Four fruits to put in the smoker, five to avoid

Fruit is traditionally the perfect grab-and-go snack with no cooking required, but if you expose it to a little heat, it can take on a completely different texture. Watermelon and pineapple can take to a hot grill the same way that a piece of steak will, with a blackened sear that takes in the charcoal flavour.

Chuck’s Food Shack comes in with another edition of the occasional project: Will it Smoke? The results are eye-opening. Nine fruits were selected and smoked all the same way: 25 minutes of smoke on apple wood over lump hardwood charcoal, with the off-set device set to about 250 degrees.

Avocados: The fat takes on smoke, and there’s about 20 grams of it in your typical avocado, so expectations were high. The fruit took on a nice brown char after 25 minutes, and the heat melted the inside to a creamy consistency that could easily be consumed with a spoon. It might not be the prettiest dish, but this was a successful enough test that I think smoked guacamole could and should be a thing.

Grapes: Yes, you absolutely can smoke grapes, but the end result was a love it or hate it creation. Some tasters thought the grapes exploded with smoke on the back end. Oddly enough, whole smoked grapes (red seedless were used) fared far better than halved ones that turned rubbery.

Mangoes: Leave the skin on the mango and cut it into three or four big chunks. Mangoes are delicious on their own, but the smoke and heat turned the fruit into a delicious treat that took on a parfait-like consistency.

Peaches: One of my favourite fruits to grill is also a standout on the smoker, taking it all in like a sponge. Halve the peaches and place them skin-side down. After 25 minutes, the peaches are tanned, caramelized and the skin can be peeled off with a slight tug of the thumb. This will be a regular thing during my future cooks, and it was the best out of everything tested.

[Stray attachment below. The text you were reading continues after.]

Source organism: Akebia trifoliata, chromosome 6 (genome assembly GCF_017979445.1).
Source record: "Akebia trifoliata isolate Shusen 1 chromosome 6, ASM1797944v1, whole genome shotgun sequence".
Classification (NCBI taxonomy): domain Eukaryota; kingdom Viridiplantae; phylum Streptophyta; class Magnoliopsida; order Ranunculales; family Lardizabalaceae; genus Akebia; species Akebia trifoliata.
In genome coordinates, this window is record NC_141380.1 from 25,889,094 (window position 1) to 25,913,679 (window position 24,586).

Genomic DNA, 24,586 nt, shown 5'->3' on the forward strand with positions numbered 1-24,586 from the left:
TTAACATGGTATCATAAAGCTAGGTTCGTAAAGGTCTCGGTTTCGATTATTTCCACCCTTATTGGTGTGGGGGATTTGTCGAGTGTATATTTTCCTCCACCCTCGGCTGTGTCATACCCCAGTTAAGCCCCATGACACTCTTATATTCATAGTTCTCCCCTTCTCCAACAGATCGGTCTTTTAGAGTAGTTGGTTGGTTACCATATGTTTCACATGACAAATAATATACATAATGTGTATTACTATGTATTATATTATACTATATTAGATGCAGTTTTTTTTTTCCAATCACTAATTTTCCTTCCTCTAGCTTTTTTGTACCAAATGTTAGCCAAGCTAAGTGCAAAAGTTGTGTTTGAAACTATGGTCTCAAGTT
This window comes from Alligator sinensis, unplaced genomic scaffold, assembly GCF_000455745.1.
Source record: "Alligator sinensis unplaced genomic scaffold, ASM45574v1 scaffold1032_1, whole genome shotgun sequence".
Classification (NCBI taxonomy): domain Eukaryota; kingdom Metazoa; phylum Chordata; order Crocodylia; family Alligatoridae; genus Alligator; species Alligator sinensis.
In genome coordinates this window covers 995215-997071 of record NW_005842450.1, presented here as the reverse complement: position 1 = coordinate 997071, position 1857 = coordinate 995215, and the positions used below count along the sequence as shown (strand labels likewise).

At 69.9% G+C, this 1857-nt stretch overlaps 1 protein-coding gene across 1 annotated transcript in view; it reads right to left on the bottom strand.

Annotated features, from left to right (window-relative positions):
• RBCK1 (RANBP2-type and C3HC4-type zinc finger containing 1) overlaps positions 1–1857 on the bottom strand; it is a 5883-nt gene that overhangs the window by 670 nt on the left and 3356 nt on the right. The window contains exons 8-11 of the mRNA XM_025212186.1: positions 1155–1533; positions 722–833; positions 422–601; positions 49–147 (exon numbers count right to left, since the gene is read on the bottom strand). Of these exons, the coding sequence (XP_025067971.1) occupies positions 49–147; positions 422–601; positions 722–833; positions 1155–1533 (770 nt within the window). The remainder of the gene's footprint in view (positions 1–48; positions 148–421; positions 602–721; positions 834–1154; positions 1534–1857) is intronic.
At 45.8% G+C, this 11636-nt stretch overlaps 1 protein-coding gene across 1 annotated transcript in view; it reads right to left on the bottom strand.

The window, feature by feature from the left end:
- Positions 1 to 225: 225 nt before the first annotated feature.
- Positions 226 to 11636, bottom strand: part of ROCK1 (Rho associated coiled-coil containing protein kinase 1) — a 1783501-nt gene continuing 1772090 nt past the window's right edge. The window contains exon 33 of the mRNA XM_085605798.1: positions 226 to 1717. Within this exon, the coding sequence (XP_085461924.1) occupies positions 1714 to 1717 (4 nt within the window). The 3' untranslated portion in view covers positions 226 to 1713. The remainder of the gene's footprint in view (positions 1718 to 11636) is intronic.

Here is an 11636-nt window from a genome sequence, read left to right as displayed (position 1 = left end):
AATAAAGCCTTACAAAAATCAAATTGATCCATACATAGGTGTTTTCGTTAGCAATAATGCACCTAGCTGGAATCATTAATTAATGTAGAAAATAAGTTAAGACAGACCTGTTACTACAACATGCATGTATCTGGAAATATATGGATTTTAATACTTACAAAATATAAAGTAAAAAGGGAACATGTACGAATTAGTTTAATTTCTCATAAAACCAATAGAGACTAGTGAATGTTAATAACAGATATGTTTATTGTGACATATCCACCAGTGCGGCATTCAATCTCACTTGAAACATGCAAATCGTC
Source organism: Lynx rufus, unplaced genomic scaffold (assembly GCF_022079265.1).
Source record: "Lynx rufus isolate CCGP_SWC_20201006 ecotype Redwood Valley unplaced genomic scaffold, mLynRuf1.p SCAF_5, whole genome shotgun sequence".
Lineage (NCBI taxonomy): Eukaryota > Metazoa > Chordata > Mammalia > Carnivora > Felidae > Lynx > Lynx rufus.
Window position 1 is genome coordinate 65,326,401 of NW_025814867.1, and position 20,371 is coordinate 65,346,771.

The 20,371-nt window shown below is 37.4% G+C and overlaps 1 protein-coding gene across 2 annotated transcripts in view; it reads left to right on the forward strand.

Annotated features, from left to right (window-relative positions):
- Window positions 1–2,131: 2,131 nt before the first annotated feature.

Pineapple: If it weren’t for the 25-minute limitation, I would be tempted to smoke a whole pineapple for four to five hours. With the time limit, I went the sliced route, and it was a winner. The slices took on a gooey glaze, and fell just short of the peaches as the best of the bunch.

Strawberries: Strawberries were halved to produce more opportunity for the smoke to penetrate. On the palate, the berries at first tasted fresh and held that distinct strawberry flavour, but after about 15 seconds, the puff of smoke hit the back of the throat. It’s probably best to leave them be.

Grapefruit: The grapefruit was cut up into half-inch slices so the smoke could hit it from both sides. The pink center showed signs that it was taking it in, but after a taste, the powerful citrus elements drowned out the smoke. Oranges, lemons and limes would probably behave similarly.

Watermelon: Slices of watermelon, brushed with olive oil and a pinch of kosher salt, are fantastic on a hot grill and will take on the sear like a good steak. The smoker yielded results that weren’t so spectacular, and it simply tasted like warmed watermelon that looked like it was a victim of culinary torture.

Bananas: I have a feeling that the peeled bananas fell victim to the trial conditions, and needed more time to develop (at least 15 additional minutes). Bananas have such a distinct flavour and hearty texture, the smoke wasn’t able to alter it much. The fruit did take on some nice grill marks.


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